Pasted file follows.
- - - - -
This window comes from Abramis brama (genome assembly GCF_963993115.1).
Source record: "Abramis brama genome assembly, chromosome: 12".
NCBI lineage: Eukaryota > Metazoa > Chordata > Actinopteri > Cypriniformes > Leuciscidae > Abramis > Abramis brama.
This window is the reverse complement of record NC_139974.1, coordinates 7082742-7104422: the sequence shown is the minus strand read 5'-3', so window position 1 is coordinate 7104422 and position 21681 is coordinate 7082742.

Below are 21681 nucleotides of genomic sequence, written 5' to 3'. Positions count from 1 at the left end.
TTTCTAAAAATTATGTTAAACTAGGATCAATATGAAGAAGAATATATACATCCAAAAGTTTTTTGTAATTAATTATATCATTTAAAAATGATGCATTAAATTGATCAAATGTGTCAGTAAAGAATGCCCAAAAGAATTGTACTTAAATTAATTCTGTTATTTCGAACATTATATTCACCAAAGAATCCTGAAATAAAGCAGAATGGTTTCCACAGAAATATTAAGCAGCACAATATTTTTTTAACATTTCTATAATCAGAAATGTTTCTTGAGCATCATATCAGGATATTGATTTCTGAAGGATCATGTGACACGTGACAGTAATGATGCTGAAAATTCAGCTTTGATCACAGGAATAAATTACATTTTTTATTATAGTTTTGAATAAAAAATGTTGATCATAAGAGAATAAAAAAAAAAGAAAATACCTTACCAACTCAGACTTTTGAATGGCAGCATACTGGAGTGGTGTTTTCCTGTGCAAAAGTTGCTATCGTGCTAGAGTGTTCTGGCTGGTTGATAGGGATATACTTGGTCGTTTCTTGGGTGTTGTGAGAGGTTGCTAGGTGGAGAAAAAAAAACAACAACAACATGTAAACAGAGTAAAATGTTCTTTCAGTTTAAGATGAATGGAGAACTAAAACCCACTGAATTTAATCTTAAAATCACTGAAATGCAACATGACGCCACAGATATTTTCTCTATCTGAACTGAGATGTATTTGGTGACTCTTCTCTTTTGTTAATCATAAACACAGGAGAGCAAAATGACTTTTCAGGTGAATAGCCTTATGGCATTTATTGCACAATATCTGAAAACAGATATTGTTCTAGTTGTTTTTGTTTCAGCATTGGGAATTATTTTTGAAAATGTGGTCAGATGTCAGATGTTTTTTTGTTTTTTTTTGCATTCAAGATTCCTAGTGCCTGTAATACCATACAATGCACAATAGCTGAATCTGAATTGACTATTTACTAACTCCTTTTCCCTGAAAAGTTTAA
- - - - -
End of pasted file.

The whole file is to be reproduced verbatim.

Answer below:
This window comes from Abramis brama (genome assembly GCF_963993115.1).
Source record: "Abramis brama genome assembly, chromosome: 12".
NCBI lineage: Eukaryota > Metazoa > Chordata > Actinopteri > Cypriniformes > Leuciscidae > Abramis > Abramis brama.
This window is the reverse complement of record NC_139974.1, coordinates 7082742-7104422: the sequence shown is the minus strand read 5'-3', so window position 1 is coordinate 7104422 and position 21681 is coordinate 7082742.

Below are 21681 nucleotides of genomic sequence, written 5' to 3'. Positions count from 1 at the left end.
TTTCTAAAAATTATGTTAAACTAGGATCAATATGAAGAAGAATATATACATCCAAAAGTTTTTTGTAATTAATTATATCATTTAAAAATGATGCATTAAATTGATCAAATGTGTCAGTAAAGAATGCCCAAAAGAATTGTACTTAAATTAATTCTGTTATTTCGAACATTATATTCACCAAAGAATCCTGAAATAAAGCAGAATGGTTTCCACAGAAATATTAAGCAGCACAATATTTTTTTAACATTTCTATAATCAGAAATGTTTCTTGAGCATCATATCAGGATATTGATTTCTGAAGGATCATGTGACACGTGACAGTAATGATGCTGAAAATTCAGCTTTGATCACAGGAATAAATTACATTTTTTATTATAGTTTTGAATAAAAAATGTTGATCATAAGAGAATAAAAAAAAAAGAAAATACCTTACCAACTCAGACTTTTGAATGGCAGCATACTGGAGTGGTGTTTTCCTGTGCAAAAGTTGCTATCGTGCTAGAGTGTTCTGGCTGGTTGATAGGGATATACTTGGTCGTTTCTTGGGTGTTGTGAGAGGTTGCTAGGTGGAGAAAAAAAAACAACAACAACATGTAAACAGAGTAAAATGTTCTTTCAGTTTAAGATGAATGGAGAACTAAAACCCACTGAATTTAATCTTAAAATCACTGAAATGCAACATGACGCCACAGATATTTTCTCTATCTGAACTGAGATGTATTTGGTGACTCTTCTCTTTTGTTAATCATAAACACAGGAGAGCAAAATGACTTTTCAGGTGAATAGCCTTATGGCATTTATTGCACAATATCTGAAAACAGATATTGTTCTAGTTGTTTTTGTTTCAGCATTGGGAATTATTTTTGAAAATGTGGTCAGATGTCAGATGTTTTTTTGTTTTTTTTTGCATTCAAGATTCCTAGTGCCTGTAATACCATACAATGCACAATAGCTGAATCTGAATTGACTATTTACTAACTCCTTTTCCCTGAAAAGTTTAA